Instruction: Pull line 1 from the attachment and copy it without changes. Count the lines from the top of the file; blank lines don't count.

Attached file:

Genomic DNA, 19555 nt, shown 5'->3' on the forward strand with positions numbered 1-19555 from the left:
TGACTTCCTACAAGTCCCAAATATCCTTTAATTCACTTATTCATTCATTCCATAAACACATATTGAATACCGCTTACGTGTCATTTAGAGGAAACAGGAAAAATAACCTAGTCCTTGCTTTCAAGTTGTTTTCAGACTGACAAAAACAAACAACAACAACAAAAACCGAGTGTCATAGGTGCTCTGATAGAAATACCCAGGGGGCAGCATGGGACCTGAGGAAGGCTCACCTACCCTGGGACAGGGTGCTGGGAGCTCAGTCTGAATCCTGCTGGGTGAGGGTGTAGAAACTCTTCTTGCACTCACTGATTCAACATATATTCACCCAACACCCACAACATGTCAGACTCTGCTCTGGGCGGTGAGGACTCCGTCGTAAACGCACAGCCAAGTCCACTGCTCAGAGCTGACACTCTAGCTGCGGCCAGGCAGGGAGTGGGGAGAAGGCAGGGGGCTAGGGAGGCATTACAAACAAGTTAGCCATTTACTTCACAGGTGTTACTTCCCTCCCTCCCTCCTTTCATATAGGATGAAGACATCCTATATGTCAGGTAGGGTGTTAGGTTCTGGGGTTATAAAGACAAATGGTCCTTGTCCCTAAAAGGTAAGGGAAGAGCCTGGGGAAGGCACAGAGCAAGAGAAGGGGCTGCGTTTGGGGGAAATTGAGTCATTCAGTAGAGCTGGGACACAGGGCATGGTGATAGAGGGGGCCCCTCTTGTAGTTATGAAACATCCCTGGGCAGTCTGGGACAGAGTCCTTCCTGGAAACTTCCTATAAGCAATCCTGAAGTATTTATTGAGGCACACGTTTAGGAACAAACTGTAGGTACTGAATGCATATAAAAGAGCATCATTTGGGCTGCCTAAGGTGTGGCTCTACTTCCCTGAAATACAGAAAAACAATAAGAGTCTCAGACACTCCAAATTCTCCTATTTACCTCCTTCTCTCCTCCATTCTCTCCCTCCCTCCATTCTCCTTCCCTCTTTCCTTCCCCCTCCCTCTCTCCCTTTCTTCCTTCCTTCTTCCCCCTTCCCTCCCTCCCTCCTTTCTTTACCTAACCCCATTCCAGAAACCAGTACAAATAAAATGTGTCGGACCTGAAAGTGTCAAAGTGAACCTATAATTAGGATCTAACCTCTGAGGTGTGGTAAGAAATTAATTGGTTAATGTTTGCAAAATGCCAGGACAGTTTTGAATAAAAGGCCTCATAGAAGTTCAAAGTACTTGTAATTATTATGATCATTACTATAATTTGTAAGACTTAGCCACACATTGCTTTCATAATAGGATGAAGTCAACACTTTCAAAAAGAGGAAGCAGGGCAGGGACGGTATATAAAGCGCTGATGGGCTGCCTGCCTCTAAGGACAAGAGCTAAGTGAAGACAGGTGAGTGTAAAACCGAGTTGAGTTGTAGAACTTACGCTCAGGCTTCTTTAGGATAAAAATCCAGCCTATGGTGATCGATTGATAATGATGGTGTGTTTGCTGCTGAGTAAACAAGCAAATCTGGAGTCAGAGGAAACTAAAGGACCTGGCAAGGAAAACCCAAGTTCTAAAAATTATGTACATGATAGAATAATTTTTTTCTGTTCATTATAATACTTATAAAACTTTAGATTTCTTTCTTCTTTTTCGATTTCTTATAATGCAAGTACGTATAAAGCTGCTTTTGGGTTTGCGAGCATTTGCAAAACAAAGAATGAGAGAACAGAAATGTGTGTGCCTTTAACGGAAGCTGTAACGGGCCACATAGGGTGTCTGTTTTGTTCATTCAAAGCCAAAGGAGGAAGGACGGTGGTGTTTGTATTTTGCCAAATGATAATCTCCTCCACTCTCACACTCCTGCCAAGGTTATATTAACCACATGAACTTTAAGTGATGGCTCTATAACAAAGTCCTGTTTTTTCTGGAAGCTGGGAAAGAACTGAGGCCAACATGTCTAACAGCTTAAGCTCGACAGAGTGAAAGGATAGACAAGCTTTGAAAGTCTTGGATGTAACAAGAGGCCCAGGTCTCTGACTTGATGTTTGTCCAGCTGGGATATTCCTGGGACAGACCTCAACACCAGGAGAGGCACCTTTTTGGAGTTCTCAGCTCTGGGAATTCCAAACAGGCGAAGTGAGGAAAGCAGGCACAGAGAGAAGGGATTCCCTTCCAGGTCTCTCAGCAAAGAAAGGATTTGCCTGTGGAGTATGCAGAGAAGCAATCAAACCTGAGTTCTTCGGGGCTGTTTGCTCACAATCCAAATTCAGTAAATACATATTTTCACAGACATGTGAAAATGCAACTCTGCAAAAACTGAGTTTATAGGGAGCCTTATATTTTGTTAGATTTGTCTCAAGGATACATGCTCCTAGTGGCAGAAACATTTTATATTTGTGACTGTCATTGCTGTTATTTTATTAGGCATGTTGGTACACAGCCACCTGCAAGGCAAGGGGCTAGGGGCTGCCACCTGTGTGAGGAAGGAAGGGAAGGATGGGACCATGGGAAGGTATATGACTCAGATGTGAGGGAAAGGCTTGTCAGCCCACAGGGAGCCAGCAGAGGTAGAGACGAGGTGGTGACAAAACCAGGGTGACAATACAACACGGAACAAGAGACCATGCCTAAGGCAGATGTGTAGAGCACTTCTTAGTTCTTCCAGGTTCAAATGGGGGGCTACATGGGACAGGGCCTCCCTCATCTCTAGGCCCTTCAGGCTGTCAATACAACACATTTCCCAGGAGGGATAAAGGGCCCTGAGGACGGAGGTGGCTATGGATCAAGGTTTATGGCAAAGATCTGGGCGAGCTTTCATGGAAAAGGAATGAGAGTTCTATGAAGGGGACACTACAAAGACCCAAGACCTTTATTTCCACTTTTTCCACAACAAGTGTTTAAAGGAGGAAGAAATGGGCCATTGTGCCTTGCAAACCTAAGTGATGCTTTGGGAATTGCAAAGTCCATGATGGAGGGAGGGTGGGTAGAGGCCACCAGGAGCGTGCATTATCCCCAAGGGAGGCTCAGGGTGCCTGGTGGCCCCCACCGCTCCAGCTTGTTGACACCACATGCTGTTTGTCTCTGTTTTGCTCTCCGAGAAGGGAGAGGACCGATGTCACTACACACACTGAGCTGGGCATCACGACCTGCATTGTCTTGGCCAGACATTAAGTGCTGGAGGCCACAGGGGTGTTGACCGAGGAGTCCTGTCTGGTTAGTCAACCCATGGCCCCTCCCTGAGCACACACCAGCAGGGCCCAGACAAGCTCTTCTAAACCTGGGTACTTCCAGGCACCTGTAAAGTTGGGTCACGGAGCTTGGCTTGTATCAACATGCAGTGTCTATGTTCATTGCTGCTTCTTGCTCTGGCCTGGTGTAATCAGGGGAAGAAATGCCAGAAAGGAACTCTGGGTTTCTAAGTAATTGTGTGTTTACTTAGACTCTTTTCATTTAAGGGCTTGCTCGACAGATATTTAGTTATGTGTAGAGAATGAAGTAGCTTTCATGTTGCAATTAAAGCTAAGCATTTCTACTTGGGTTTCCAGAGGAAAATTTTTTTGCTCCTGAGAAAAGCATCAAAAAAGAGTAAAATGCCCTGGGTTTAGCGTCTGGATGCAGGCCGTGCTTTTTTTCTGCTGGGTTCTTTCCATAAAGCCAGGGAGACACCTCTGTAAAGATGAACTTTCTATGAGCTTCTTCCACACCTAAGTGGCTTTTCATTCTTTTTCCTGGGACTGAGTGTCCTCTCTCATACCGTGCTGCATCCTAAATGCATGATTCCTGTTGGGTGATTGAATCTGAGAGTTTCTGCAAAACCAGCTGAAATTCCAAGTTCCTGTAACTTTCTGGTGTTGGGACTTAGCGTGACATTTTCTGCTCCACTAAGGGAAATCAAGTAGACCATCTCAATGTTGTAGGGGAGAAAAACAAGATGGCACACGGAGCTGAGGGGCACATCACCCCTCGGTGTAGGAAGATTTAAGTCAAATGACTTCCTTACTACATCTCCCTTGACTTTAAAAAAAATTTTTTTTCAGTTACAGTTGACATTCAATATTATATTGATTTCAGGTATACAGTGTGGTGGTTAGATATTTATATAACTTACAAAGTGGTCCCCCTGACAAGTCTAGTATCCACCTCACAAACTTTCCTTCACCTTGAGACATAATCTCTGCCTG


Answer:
Genomic DNA, 19555 nt, shown 5'->3' on the forward strand with positions numbered 1-19555 from the left: